Atiku ‘s son appeals court’s verdict on custody of children - Ebals blog


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Monday, 16 April 2018

Atiku ‘s son appeals court’s verdict on custody of children

Former Vice President, Atiku  Abubakar‘s son,   Aminu, has approached  the Lagos State High Court, Igbosere, to  upturn a magistrates’ court  verdict awarding custody of his two children to his ex-wife, Unmi Fatima Bolori

Aminu told Justice Kazeem Alogba that the lower court did not grant him fair hearing before the  judgment in Bolori’s favour..

This submission was contained in the applications, he filed  through his counsel, Oyinkan Badejo,  seeking leave to appeal the lower court judgment and another application for a stay of further execution of its terms.

The first application, a motion on notice of January 31, 2018, was pursuant to Section 70 of the Magistrates’ Court Law 2009 and supported by a 16-paragragh application.

On January 10, Chief Magistrate Kikelomo Ayeye of the Tinubu Magistrates’ Court granted Bolori full custody of the ex-couple’s daughter, Ameera, 11 and son, Aamir, 7.

The court held that Aminu failed to file a response to Bolori’s application for child custody.

Badejo said: “In response to whether the applicant has shown sufficient ground for the grant of the application, there is not more sufficient ground than the party’s right to fair hearing.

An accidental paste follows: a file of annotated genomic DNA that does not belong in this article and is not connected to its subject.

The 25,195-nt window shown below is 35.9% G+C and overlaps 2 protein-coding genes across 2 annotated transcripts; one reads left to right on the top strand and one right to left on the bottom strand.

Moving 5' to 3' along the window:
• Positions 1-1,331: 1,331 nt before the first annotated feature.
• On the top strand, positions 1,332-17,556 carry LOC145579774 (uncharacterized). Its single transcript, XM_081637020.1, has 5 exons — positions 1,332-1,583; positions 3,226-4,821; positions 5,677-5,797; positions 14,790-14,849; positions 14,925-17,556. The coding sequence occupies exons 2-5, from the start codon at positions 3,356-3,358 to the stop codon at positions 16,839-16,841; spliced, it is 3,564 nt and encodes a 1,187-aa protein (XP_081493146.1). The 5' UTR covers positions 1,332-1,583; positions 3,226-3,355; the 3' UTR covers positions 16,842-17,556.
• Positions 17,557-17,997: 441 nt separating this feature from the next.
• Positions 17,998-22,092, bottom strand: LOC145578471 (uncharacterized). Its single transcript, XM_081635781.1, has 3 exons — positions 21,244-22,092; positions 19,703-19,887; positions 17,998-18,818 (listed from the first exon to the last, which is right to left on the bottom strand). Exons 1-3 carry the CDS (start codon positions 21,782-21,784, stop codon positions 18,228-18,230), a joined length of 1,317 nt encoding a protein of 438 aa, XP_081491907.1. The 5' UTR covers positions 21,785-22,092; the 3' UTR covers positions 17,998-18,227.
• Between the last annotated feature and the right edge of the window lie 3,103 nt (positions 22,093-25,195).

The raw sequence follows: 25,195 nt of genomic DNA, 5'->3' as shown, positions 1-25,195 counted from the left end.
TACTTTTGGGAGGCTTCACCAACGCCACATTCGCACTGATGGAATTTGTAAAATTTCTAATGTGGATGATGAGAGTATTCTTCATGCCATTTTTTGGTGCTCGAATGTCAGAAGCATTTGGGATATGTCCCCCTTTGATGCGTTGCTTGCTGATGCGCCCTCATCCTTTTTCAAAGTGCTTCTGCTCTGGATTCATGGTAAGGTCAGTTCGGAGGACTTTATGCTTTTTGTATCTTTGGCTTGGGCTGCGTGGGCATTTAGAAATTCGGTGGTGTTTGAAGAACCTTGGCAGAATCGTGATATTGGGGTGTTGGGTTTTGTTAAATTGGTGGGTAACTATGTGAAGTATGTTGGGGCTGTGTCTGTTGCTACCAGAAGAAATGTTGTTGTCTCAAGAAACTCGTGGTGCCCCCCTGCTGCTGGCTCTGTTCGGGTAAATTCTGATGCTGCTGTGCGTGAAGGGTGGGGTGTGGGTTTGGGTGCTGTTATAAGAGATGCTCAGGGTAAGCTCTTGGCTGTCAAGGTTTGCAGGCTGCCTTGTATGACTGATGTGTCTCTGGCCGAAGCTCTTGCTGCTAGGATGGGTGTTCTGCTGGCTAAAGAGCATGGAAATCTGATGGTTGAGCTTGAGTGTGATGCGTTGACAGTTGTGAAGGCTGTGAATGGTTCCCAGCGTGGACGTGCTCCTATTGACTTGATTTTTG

“We arrived at the magistrate court at 12:30pm believing the matter was for mention at 1pm.”
She contended that the lower court erred by hearing and granting Bolori’s application for custody on a date the suit was fixed for mention. 
In the other application of February 20, 2018, Badejo urged the court to vary the conditions attached to the custody order.
According to the lower court’s order, Aminu is to pay Bolori N250, 000 monthly for the upkeep of the children, beginning January this year.
Chief Magistrate Ayeye also ordered Aminu to carry out medical insurance on each child, among others.

Reacting,  Badejo said: “We are not seeking a stay of the execution of the judgment. But some of the terms were onerous. We were asked to pay N250,000 for the upkeep of two young children, medical allowances, etc. We find that rather onerous.”

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